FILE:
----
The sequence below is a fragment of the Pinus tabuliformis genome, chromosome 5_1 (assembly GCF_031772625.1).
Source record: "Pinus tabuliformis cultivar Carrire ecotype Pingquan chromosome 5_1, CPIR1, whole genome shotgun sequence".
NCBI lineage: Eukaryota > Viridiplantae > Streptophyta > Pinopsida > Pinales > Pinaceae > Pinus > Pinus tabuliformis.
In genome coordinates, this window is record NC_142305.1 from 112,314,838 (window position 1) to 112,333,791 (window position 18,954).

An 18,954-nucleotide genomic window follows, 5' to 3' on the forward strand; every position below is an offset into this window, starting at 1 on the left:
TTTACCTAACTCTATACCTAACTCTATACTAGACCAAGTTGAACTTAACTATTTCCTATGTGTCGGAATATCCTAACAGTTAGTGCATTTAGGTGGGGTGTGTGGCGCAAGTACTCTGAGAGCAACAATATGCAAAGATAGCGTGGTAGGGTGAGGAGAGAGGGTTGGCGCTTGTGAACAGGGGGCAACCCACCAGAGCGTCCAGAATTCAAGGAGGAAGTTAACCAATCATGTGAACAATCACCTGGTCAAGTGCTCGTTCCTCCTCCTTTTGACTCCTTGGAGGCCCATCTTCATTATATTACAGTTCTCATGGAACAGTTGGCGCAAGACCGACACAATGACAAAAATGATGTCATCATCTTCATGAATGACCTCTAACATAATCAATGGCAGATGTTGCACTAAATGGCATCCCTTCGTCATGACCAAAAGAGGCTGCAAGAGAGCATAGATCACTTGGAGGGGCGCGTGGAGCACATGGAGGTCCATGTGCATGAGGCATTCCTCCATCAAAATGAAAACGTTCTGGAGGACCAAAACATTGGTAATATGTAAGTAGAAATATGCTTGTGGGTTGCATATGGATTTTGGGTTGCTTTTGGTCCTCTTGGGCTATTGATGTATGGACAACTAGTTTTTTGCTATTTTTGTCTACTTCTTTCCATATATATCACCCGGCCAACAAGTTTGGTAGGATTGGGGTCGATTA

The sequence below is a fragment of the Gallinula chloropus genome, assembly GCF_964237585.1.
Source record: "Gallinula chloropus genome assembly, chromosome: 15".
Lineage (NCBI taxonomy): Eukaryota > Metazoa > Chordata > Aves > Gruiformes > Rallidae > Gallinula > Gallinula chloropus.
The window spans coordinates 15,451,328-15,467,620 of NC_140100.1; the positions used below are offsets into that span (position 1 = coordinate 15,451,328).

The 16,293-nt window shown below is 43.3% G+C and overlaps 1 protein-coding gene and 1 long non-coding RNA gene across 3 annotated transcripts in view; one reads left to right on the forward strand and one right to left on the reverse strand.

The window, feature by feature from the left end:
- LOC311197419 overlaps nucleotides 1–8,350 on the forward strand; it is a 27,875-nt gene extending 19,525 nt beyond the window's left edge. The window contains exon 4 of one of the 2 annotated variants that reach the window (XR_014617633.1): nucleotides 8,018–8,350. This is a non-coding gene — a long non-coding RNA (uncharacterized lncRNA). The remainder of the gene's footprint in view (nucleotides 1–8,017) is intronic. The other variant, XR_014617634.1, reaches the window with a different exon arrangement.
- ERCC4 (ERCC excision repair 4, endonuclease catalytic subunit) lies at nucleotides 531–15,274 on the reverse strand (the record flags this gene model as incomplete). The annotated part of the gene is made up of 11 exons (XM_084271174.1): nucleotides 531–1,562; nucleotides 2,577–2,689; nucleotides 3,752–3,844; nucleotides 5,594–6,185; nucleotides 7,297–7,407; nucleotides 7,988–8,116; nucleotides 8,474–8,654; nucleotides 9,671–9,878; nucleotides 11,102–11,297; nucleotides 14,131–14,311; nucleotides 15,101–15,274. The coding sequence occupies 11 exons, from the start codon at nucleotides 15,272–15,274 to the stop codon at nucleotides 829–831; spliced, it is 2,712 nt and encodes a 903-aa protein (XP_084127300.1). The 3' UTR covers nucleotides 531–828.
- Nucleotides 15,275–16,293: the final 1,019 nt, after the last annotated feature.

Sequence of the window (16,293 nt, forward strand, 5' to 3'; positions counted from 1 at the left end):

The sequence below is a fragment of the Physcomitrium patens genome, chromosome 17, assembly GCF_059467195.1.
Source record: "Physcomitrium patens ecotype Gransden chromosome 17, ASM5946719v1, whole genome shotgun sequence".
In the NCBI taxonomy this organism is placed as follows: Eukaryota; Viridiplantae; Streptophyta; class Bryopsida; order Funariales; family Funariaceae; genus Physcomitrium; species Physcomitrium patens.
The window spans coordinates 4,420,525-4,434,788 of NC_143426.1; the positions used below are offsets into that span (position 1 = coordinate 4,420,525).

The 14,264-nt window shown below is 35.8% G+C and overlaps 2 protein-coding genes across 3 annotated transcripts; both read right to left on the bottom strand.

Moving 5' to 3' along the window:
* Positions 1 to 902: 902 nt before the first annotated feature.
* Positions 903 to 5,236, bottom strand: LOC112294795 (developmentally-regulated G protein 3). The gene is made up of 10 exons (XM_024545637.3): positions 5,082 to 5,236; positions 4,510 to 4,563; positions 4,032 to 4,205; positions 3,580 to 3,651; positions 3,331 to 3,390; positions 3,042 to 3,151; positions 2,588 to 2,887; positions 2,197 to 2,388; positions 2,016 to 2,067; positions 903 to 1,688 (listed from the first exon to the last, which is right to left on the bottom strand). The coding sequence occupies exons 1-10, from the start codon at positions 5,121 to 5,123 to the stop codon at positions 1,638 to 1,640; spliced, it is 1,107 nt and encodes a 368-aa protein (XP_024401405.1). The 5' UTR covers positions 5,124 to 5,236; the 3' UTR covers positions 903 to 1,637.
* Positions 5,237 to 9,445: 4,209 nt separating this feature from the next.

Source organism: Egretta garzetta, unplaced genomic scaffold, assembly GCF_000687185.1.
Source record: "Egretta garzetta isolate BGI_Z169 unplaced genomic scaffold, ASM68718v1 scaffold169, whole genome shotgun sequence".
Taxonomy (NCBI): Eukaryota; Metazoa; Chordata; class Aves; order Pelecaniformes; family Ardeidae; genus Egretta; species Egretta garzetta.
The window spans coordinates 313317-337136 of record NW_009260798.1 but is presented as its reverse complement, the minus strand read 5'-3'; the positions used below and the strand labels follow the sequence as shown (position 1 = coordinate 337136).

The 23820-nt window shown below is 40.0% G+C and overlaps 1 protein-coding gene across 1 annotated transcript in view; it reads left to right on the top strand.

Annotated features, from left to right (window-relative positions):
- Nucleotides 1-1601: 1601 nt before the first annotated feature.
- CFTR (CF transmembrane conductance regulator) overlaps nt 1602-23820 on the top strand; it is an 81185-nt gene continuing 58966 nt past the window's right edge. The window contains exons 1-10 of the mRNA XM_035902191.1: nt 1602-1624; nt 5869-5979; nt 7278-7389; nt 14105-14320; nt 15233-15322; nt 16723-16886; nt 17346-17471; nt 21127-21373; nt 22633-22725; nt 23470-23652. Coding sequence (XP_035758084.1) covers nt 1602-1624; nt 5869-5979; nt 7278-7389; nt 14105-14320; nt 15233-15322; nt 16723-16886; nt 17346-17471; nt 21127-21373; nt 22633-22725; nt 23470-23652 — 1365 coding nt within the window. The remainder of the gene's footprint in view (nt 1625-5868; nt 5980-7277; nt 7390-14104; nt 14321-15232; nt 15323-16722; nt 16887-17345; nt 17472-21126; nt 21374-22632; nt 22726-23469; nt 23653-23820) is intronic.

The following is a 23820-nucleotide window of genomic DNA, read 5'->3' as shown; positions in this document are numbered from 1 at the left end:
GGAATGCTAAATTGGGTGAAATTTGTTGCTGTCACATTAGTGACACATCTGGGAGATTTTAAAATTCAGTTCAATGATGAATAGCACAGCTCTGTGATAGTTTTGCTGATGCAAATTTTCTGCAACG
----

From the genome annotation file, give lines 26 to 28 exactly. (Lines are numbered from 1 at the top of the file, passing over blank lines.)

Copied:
Source organism: Egretta garzetta, unplaced genomic scaffold, assembly GCF_000687185.1.
Source record: "Egretta garzetta isolate BGI_Z169 unplaced genomic scaffold, ASM68718v1 scaffold169, whole genome shotgun sequence".
Taxonomy (NCBI): Eukaryota; Metazoa; Chordata; class Aves; order Pelecaniformes; family Ardeidae; genus Egretta; species Egretta garzetta.